Gender, Decision-Making and Livestock Management in a Sample of Farming Households in Cambodia

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Announcing: Walsh, John, “Gender, Decision-Making and Livestock Management in a Sample of Farming Households in Cambodia,” paper presented at the 3rd International Marketing Conference: Creating Sustainable Business through Innovative Marketing (Institute of Management Studies: Noida, December 6th-7th, 2013).

Abstract:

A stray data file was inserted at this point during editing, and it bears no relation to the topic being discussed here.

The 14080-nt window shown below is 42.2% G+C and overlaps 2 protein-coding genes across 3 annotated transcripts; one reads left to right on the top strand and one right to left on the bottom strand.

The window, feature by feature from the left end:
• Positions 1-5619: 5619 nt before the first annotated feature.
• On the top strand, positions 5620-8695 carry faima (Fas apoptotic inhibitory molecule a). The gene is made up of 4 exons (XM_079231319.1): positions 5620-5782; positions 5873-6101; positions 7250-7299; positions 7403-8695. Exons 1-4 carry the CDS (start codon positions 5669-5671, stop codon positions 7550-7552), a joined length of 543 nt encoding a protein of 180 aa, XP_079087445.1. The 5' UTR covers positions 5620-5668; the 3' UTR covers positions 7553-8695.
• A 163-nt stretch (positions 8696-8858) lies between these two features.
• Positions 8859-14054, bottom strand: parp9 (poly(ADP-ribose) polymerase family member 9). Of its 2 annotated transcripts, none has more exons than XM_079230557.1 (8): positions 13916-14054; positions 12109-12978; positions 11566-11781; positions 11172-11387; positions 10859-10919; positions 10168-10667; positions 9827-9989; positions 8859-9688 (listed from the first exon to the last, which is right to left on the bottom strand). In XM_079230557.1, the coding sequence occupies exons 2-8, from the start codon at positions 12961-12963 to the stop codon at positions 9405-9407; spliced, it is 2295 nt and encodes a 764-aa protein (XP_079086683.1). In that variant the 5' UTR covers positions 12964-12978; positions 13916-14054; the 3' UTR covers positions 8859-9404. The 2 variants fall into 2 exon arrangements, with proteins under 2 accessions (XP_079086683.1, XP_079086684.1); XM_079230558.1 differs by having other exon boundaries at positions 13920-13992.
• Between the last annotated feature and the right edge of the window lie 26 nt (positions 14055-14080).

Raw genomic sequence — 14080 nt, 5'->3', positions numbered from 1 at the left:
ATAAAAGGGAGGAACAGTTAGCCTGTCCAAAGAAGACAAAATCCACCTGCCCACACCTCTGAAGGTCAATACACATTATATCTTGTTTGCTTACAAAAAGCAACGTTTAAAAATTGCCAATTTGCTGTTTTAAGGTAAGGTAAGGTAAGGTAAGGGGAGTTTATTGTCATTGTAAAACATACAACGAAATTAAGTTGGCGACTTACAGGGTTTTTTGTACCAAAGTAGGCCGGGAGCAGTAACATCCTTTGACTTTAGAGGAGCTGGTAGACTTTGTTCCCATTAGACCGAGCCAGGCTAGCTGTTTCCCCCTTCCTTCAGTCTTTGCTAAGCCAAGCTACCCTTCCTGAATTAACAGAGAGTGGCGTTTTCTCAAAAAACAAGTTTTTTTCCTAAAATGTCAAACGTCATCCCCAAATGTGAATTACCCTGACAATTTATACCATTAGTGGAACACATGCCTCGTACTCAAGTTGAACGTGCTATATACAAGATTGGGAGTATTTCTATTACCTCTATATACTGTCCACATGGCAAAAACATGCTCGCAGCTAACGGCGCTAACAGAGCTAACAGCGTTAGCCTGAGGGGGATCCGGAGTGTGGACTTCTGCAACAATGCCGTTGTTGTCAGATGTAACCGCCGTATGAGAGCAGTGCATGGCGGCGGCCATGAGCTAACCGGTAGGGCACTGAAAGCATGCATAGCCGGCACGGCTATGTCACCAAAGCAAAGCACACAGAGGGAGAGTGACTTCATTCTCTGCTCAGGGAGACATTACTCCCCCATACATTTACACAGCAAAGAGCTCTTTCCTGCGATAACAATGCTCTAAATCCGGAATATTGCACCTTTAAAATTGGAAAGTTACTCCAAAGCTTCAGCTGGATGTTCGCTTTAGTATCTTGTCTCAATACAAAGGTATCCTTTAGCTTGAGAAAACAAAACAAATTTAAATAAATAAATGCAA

This paper explores the interactions between gender, decision-making ability and livestock management in a sample of 200 households in two provinces of Cambodia. To determine the role of women in decision-making, woman only were interviewed and, where possible, women who were heads of the household. It was found that chickens and cattle were the most important form of livestock, being kept by a majority of respondents, and that women had a definite and important role in caring for the livestock and for deciding how they are managed. This has clear implications for marketing practice in rural areas as it is clear that it will be necessary for sales and distribution agents need to obtain specific local knowledge of geographical and climatic conditions, as well as their impacts on agricultural practices. Since these conditions are likely to be long-standing in nature, it is apparent that the role of women in household production (and hence consumption) is significant and must be central in the formation of the marketing mix if sustainable competitive advantage is to be achieved.

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